Life of Galileo Review
The Olivier Theatre at the National is a rather cavernous auditorium. Without a proscenium arch, it has some of the qualities of outer space, particularly when the house lights are dimmed. So Bunnie Christie's excellent set, shaped like an observatory, almost positions the audience above the action of this play like aliens from another galaxy, gazing down on Earth and observing wretched humans going about their business.
And the business in hand here is that of discovering truth or, more particularly, describing the truth about the mechanics of our solar system. Because the general view in the early 17th century (the period in which this play is set) was that the earth was at the centre of the universe with the other stars and planets revolving around it in glass spheres which had fixed positions. Copernicus had already expounded the idea (resurrected from earlier times) that our solar system was heliocentric (ie with the sun at its centre) rather than geocentric (with the Earth at its centre). However, the Roman Catholic Church supported the geocentric theory since it placed man and earth at the centre of things with heaven above, and, as Galileo was to discover, the Church was at considerable pains to ensure its preferred view persisted.
We step into Galileo's life as his brilliant mind is focused on a trivial and mundane matter - paying the milk bill. Somewhat impecunious, Galileo is forced to take on fee-paying pupils and attempts to squeeze a higher salary from his university employers. But even in the 17th century, it seems university professors were expected to pay for their keep by inventing saleable technology. "Knowledge is a commodity", says the University Chancellor, "do not despise the market".
So Galileo purloins a Dutch invention - the telescope - enhances it, and duly hands it over to the university authorities in return for a higher salary. But the telescopic innovation has an added bonus for Galileo because it enables him to observe the moons of Jupiter and to prove the heliocentric theory of the universe - something which Copernicus had not done. Risking the antagonism of the Church, Galileo is convinced that 'reason' will prevail. Although the Papal Astronomer duly confirms Galileo's observations, he's nonetheless prohibited from publishing his discovery, and it's not until a new Pope - a scientist - is enthroned that Galileo becomes confident enough to recommence his work on planetary movement, but his hopes are dashed when he's subjected to Papal Inquisition and 'shown the instruments'.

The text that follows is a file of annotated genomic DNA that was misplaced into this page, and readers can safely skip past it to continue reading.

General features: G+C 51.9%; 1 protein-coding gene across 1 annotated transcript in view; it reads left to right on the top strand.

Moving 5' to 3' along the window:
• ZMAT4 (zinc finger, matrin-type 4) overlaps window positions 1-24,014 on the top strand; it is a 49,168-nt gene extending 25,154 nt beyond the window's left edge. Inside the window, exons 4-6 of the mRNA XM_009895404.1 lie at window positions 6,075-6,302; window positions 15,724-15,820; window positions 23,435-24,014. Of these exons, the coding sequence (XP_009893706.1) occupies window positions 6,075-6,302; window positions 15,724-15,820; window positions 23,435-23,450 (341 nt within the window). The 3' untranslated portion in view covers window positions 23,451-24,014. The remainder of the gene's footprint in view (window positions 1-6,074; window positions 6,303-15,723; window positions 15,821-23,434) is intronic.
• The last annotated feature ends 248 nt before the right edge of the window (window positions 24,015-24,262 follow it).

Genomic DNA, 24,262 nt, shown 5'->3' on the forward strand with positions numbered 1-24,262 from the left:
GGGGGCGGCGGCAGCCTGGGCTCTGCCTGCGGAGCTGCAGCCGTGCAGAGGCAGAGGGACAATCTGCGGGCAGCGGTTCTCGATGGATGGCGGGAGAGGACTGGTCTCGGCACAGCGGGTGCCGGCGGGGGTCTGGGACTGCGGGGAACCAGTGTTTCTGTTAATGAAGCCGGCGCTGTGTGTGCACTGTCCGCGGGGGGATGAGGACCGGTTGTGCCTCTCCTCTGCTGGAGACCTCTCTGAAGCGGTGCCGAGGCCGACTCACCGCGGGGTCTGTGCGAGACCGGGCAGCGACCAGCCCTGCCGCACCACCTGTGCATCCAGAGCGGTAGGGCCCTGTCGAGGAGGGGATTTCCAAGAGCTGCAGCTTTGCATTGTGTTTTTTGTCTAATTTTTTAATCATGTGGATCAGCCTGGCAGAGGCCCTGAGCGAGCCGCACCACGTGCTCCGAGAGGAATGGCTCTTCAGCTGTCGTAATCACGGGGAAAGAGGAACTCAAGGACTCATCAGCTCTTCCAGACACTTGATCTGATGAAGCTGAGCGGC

Simon Russell Beale's Galileo is a kind of irascible human mole. Burrowing through his books, and obsessed with his work, he's also a man at odds with himself as well as many of those around him. At the same time, he embodies numerous contradictions - for example, he readily risks his life by continuing his work in Florence in spite of the arrival of the plague, but readily capitulates in the face of the Inquisition. As he gradually declines into old age and near-blindness, Beale's exemplary and compelling performance resolves the contradictions in this harsh and sometimes unattractive personality, and finally commands our sympathy, respect and admiration as he outwits the authorities.
Fine support abounds in this exceptional production directed by Howard Davies and adapted by David Hare from Bertolt Brecht's play (first performed in 1943). Oliver Ford Davies provides an almost matter-of-fact Cardinal Inquisitor who, though at times pleasantly sociable and almost charming, is nevertheless a powerful force to be reckoned with and manages to unnerve, if not actually terrify us. Bryan Dick, as Andrea Sarti, is an exuberantly determined pupil, and Andrew Woodall's scientist Pope ably portrays intellectual reason swayed by political expediency and dogma. Countertenor, Charlie Tighe, provided some haunting solo singing, and Mark Henderson's evocative and subtle lighting design also deserves special mention.
Brecht's 'The Life of Galileo' gives us an insight into the struggles of a genius, and has significant modern relevance in terms of the responsibilities of both scientists and politicians alike. And on top of all that, it's a damn fine piece of drama.
What the popular press had to say.....
NICHOLAS DE JONGH for THE EVENING STANDARD says, "Spectacular production." PAUL TAYLOR for THE INDEPENDENT says, "Urgent, bitingly funny and morally devastating modern-dress production...Simon Russell Beale's brilliant performance " CHARLES SPENCER for THE DAILY TELEGRAPH says, "Superb production." BENEDICT NIGHTINGALE for THE TIMES says, "Sharp, actable adaptation." MICHAEL BILLINGTON for THE GUARDIAN says, "Howard Davies has put the production into modern dress with surprising, often illuminating results." JOHN THAXTER for THE STAGE says, " He [Simon Russell Beale] triumphs in the central role."
Production photos by Catherine Ashmore